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ACCC chairman, Rod Sims
ACCC chairman, Rod Sims

After Zamel’s, ACCC targets online retailers

In what might be considered good news for traditional jewellers, after gaining a second conviction against Zamel’s, the ACCC has announced that it will be targeting online retailers who mislead consumers. 
After being found guilty of misleading consumers, Zamel’s Jewellers said in a media statement it would appeal its Federal Court conviction and $250,000 fine handed down last week, describing the court’s decisions as “very disappointing”. 

The Federal Court imposed the penalty on The Jewellery Group Pty Ltd, trading as Zamel’s, for misleading consumers about savings made on jewellery, following action brought by the Australian Competition and Consumer Commission (ACCC).
“The judgment has been acknowledged by the ACCC to have significantly extended the law in this area. Zamel’s has at all times acted in a way that it believed was compliant with its legal obligations, and consistent with widespread industry practice,” the media release stated. 
ACCC chairman Rod Sims disagreed. Speaking to Jeweller, he said the Zamel’s case was unique and different to the first Zamel’s case in 2009 where the retailer was fined $380,000 for misleading consumers.

Rare sales
“The unique thing about this case is that, unlike the previous case where Zamel’s said something was sold at a previous price when it was never sold at that price, in the latest case, while some of the jewellery items were never sold at the “was” price, some were [sold at the higher price] but very, very rarely. 

“So what was tested was the fact that they had been in the vast minority of occasions sold at that [higher price], and did it make a difference? And the court found because the higher price was rare, it was a misrepresentation to consumers.”

Essentially, the issue comes down to the fact that even if a retailer has offered the item at a higher price, and sold a few items at that price, the court will determine whether the number sold was reasonable to represent savings to consumers.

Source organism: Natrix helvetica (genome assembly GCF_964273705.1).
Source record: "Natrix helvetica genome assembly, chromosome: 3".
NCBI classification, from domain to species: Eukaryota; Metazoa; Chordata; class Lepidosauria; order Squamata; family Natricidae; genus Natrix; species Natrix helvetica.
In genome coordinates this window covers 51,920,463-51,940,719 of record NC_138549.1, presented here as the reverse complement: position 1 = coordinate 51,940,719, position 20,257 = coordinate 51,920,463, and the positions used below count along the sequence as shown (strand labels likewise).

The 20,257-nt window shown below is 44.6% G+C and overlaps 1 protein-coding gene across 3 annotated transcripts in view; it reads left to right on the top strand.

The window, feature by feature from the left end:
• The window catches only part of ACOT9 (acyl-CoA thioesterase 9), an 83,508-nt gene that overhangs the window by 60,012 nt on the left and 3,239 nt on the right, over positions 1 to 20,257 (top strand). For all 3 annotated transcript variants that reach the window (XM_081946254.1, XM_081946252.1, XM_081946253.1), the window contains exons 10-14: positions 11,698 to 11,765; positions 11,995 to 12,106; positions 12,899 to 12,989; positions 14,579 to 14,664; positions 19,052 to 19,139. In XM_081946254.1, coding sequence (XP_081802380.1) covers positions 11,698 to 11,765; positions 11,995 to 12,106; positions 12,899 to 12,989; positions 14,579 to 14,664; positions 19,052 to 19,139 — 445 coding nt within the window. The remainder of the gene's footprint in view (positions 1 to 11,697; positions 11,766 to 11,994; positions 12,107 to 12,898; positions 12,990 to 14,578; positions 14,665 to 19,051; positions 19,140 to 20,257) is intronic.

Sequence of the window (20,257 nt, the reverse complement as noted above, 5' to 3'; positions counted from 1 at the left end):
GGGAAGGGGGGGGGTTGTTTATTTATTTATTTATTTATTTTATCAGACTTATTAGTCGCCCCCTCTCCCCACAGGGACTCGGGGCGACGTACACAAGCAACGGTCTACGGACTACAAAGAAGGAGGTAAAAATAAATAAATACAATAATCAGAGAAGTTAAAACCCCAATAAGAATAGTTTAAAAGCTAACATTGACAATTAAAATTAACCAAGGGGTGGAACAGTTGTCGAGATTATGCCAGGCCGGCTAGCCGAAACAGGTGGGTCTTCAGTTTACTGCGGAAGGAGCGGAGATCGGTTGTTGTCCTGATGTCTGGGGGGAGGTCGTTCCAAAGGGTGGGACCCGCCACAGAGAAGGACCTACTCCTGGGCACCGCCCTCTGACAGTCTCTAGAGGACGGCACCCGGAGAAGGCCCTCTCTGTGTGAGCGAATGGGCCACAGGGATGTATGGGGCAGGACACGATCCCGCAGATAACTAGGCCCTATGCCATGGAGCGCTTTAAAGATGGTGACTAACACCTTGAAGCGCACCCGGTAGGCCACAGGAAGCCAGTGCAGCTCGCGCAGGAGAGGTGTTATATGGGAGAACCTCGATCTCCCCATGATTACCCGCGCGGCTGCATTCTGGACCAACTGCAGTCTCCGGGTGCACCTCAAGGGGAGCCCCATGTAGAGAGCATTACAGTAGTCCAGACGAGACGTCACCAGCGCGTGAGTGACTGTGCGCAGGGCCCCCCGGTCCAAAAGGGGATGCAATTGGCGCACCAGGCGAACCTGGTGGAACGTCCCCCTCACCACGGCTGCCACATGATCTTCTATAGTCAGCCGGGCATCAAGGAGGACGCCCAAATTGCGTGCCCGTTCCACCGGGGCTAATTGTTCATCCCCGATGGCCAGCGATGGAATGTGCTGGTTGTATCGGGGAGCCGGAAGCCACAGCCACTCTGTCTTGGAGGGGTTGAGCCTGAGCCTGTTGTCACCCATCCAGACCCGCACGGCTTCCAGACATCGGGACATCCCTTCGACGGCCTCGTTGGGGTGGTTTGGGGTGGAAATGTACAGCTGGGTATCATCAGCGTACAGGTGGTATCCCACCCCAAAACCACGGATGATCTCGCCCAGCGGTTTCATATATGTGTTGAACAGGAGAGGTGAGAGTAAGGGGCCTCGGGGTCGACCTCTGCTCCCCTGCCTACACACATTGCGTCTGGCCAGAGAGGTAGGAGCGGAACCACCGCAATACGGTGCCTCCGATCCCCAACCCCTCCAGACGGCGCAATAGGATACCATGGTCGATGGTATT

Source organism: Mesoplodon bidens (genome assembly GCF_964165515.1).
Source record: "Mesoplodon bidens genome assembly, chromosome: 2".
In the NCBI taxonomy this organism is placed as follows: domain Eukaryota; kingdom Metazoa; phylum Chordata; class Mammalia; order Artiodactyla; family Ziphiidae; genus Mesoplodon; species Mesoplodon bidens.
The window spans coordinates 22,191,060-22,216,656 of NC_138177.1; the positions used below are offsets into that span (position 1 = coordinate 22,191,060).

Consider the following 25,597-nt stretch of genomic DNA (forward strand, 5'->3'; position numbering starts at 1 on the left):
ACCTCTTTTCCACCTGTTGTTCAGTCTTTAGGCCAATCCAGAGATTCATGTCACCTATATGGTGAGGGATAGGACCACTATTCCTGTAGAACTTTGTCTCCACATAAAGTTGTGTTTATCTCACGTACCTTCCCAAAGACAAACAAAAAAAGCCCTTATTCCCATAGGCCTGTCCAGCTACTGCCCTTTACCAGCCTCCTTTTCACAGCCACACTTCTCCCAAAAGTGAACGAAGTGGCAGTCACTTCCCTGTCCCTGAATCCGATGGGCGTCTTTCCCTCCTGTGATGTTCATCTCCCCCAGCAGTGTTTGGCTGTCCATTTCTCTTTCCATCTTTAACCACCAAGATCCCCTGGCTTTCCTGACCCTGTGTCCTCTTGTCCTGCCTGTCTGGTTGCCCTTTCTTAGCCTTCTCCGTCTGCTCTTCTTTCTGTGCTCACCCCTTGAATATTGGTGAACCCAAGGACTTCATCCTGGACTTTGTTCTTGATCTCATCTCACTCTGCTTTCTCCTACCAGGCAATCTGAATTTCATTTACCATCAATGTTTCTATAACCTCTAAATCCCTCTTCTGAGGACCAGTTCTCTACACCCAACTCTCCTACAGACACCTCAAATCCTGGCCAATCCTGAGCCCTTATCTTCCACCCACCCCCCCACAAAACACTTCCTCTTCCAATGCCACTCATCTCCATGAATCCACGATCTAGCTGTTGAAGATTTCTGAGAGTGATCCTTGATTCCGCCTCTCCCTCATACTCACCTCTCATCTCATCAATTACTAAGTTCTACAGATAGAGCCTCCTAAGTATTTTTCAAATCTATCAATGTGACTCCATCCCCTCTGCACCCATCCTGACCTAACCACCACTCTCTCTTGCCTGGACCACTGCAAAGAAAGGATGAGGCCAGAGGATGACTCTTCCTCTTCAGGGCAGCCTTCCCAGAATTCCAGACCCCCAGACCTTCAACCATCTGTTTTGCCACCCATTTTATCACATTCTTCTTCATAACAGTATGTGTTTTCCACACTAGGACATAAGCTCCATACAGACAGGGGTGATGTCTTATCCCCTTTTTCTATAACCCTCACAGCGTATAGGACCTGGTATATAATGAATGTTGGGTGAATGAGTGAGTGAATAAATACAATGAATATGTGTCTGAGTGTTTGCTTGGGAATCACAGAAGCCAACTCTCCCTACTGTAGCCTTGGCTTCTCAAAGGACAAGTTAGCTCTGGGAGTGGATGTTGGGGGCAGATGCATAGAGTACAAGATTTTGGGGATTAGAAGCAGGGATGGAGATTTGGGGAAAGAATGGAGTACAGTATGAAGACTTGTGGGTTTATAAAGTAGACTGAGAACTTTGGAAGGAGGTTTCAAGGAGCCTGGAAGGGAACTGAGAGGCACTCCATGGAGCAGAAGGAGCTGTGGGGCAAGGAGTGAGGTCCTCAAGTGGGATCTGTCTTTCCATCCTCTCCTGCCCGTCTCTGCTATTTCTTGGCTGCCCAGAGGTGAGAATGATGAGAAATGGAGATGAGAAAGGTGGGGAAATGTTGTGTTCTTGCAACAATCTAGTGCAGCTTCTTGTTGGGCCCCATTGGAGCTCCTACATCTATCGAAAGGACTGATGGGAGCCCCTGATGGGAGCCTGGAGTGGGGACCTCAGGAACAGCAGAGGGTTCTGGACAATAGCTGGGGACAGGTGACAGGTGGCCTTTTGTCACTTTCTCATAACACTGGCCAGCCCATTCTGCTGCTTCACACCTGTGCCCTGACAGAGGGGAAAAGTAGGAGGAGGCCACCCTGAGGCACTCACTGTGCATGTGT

Zamel's Jewellers, busted twice by the ACCC for misleading consumers
When contacted by Jeweller, the spokesman for Zamel’s, Chris Rann, reiterated the company statement saying, “Zamel’s has always sought to bring the best value to consumers and market its value proposition in accordance with the law. The judgment has significant implications for all of retail in Australia,” but he declined to explain the implications or to make further comment. 

Sims said the Zamel’s case was important because the promotion it ran was systematic and widespread. 

“Zamel’s distributed 3.4 million catalogues to homes, they published other catalogues and flyers and it occurred between 2008 and 2010, so it was widespread and went on for some time.

“And, of course, Zamel’s is a large company with around 100 stores, so we were concerned that it was quite detrimental to consumers and they might be enticed to buy something they might otherwise wouldn’t have bought without shopping around because they thought they were getting such a good deal.”

Warning for online retailers
Jeweller questioned Sims whether high profile bricks and mortar retailers like Zamel’s were more open to ACCC scrutiny because of their national promotional activity (catalogues, TV and print advertising) compared to online retailers that might fly under the radar with their discount marketing tactics. 

Sims denied that online retailers were viewed differently to traditional retailers, adding, “The ACCC is increasingly placing more focus on online retailers and websites. In part, we react to what we get complaints about which drives a fair bit of our investigation. But we are becoming more proactive on things like the online area, which is one we are taking an increasing focus on. 

“I have foreshadowed that this year the ACCC will be focusing on online group-buying sites and fake online reviews as two particular consumer issues.” 

That might be good news for Australian jewellery retailers, many of whom believe that some advertising tactics of online retailers, especially auction sites like eBay and Graysonline, and the more recent group-buying sites, put them at an unfair competitive advantage.

Ironically, Sims said that ultimately court decisions like the Zamel’s case were good for the industry. 

“The ACCC has two concerns. The first is obviously for consumers but we are also concerned for those businesses who are doing the right thing. They’re disadvantaged by people who are misleading consumers so we are very much concerned about the anti-competitive effects of misleading consumers in that it favours people doing the wrong thing.”
“We’re weeding out behaviour that misleads consumers, and that levels the playing field,” he said. 


Ellendale Diamonds Australia

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